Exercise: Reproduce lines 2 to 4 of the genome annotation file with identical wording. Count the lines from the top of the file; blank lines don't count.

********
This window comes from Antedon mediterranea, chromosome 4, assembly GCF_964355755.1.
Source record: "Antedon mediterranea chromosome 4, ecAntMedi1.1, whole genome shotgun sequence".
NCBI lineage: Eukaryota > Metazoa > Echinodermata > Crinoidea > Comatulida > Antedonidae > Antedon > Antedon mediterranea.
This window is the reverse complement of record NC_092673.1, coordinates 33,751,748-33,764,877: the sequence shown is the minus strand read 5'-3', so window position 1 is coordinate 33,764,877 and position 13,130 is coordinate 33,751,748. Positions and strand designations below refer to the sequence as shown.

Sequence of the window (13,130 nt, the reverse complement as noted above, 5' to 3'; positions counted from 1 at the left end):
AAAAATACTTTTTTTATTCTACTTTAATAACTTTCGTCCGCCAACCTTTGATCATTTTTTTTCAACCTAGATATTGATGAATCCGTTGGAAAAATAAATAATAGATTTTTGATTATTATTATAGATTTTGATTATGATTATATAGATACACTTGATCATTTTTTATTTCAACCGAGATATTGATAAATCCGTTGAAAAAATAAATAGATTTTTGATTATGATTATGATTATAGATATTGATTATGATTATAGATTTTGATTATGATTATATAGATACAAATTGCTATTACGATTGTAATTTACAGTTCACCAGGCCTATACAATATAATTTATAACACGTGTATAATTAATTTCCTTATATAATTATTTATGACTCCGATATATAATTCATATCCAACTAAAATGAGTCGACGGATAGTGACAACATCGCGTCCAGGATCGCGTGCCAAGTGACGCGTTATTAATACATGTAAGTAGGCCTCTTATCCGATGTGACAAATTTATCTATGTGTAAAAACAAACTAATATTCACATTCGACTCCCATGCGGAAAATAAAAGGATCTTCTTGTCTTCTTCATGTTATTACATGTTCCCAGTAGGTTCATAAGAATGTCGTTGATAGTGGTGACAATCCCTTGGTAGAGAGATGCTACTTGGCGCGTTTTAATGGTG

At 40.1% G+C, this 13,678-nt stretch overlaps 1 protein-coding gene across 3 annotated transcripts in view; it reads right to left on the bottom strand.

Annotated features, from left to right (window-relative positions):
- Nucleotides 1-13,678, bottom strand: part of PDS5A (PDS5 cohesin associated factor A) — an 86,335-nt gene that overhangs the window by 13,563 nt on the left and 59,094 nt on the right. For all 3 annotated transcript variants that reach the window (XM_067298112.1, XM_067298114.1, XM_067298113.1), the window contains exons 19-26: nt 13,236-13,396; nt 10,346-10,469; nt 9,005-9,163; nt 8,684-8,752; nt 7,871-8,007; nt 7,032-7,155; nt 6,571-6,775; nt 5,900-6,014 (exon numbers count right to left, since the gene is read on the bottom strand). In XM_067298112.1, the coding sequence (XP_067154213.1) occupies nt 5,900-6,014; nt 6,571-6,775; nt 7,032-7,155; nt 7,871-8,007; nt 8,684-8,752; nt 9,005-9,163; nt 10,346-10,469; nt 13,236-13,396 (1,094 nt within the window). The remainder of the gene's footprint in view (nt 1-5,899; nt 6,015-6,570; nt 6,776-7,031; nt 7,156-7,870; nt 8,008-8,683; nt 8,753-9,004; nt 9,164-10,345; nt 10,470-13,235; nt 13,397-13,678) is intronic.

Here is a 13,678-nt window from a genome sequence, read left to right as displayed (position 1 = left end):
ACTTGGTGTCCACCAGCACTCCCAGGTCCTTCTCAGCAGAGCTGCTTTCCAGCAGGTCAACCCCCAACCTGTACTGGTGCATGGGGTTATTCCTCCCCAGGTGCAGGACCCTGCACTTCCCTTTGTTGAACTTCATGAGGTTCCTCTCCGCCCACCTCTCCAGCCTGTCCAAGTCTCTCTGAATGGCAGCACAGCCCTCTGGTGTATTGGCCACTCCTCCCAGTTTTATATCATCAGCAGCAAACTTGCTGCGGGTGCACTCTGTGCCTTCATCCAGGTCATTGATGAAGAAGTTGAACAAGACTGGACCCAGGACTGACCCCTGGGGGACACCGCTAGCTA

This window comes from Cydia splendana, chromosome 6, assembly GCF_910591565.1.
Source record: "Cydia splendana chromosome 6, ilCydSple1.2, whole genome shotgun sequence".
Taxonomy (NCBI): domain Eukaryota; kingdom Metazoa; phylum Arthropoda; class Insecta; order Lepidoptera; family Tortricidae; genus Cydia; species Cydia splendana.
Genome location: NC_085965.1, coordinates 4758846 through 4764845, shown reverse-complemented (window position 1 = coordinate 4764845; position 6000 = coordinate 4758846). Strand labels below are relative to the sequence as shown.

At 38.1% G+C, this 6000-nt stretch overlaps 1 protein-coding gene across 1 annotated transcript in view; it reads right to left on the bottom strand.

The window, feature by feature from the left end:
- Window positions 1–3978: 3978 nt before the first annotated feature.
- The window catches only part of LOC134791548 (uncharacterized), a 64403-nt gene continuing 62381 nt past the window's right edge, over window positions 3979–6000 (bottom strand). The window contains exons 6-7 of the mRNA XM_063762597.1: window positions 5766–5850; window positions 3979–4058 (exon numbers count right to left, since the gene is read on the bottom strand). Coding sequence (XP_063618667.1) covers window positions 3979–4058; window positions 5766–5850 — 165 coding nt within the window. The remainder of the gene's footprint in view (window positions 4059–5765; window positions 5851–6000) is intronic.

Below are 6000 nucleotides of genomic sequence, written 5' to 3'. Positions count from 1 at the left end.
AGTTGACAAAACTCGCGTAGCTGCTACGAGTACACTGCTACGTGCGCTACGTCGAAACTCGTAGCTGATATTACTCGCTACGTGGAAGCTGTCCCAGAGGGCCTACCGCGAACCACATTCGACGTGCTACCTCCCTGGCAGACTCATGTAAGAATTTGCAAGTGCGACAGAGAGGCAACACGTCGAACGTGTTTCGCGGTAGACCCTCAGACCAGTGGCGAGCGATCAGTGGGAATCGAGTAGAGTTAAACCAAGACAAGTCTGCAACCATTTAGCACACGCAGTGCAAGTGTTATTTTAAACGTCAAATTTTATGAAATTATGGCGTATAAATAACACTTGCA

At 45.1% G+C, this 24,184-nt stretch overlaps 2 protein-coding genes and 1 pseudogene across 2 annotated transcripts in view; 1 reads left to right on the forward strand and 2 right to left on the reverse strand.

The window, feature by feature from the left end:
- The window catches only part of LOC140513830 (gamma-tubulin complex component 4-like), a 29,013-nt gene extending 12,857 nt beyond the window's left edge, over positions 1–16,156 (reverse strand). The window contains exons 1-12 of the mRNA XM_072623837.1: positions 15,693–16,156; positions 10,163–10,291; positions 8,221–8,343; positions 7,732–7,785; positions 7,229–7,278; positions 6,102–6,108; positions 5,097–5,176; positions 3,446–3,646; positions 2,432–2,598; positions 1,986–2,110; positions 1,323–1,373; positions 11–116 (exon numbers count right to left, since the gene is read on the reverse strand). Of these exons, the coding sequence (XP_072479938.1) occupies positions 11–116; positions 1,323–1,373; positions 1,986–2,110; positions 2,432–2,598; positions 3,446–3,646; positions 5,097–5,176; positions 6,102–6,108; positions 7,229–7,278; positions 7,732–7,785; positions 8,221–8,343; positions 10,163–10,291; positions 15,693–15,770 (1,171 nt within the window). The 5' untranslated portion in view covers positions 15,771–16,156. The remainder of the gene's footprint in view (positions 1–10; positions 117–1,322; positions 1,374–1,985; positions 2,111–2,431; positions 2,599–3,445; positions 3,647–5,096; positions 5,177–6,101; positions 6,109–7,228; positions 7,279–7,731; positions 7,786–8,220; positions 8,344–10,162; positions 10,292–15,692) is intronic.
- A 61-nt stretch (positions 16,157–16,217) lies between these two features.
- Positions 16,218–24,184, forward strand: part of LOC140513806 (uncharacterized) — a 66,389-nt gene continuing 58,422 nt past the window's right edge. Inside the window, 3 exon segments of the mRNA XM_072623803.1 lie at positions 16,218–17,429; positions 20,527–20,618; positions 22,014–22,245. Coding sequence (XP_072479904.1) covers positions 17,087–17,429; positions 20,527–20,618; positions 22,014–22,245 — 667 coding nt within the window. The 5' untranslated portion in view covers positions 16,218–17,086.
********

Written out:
Source record: "Antedon mediterranea chromosome 4, ecAntMedi1.1, whole genome shotgun sequence".
NCBI lineage: Eukaryota > Metazoa > Echinodermata > Crinoidea > Comatulida > Antedonidae > Antedon > Antedon mediterranea.
This window is the reverse complement of record NC_092673.1, coordinates 33,751,748-33,764,877: the sequence shown is the minus strand read 5'-3', so window position 1 is coordinate 33,764,877 and position 13,130 is coordinate 33,751,748. Positions and strand designations below refer to the sequence as shown.